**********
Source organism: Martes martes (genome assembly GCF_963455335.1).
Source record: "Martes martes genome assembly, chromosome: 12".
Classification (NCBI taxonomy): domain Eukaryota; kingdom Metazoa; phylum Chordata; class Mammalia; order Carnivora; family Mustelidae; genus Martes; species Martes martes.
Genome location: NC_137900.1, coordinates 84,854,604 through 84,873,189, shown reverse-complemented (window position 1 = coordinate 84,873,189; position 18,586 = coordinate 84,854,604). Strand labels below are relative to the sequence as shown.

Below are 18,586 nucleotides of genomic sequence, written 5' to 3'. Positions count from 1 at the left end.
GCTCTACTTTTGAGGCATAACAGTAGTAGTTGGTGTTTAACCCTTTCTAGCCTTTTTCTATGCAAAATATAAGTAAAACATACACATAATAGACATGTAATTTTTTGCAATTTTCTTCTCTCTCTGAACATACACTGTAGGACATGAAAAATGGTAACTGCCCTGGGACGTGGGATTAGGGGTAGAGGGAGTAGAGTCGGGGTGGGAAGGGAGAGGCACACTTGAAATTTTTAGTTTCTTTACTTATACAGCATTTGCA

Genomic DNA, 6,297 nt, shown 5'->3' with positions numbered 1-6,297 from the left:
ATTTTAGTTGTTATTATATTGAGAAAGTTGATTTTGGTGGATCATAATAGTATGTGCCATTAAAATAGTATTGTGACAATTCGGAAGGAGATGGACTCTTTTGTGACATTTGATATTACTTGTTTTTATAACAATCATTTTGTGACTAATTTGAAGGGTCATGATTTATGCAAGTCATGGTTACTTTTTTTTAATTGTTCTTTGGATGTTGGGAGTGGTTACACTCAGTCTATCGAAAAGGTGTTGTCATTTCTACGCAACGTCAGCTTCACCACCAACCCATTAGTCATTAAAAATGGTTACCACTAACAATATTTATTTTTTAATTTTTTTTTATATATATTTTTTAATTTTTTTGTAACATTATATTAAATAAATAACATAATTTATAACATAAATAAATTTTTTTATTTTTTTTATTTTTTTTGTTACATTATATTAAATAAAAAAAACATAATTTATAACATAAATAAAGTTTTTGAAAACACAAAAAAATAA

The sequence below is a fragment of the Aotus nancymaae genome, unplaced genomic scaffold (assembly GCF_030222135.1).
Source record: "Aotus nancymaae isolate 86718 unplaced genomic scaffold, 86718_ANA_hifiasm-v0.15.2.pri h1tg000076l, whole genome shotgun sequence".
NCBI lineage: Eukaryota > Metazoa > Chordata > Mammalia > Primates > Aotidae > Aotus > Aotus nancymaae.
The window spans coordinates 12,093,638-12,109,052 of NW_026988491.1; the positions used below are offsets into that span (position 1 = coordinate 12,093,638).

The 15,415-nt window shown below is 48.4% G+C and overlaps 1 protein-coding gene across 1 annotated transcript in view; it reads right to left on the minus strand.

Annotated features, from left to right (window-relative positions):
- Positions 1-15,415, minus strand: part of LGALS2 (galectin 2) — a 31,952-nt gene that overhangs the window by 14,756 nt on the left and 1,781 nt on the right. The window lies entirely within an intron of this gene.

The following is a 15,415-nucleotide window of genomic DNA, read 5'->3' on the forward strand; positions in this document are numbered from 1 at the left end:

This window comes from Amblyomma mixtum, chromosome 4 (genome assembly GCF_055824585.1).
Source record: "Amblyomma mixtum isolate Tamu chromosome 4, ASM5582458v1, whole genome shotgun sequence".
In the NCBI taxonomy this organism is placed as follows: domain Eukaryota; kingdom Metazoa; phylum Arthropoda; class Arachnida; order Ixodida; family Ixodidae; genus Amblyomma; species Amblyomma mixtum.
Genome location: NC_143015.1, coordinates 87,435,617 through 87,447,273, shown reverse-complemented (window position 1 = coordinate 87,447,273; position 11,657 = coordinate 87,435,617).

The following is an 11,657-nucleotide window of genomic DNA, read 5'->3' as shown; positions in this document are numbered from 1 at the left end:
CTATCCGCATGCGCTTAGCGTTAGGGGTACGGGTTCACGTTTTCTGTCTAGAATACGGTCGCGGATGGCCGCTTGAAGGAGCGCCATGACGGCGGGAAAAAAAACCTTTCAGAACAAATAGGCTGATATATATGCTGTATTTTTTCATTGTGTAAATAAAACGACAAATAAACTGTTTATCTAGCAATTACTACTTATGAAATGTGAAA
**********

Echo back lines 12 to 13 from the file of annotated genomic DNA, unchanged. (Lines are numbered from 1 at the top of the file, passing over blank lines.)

The window spans coordinates 12,093,638-12,109,052 of NW_026988491.1; the positions used below are offsets into that span (position 1 = coordinate 12,093,638).

The 15,415-nt window shown below is 48.4% G+C and overlaps 1 protein-coding gene across 1 annotated transcript in view; it reads right to left on the minus strand.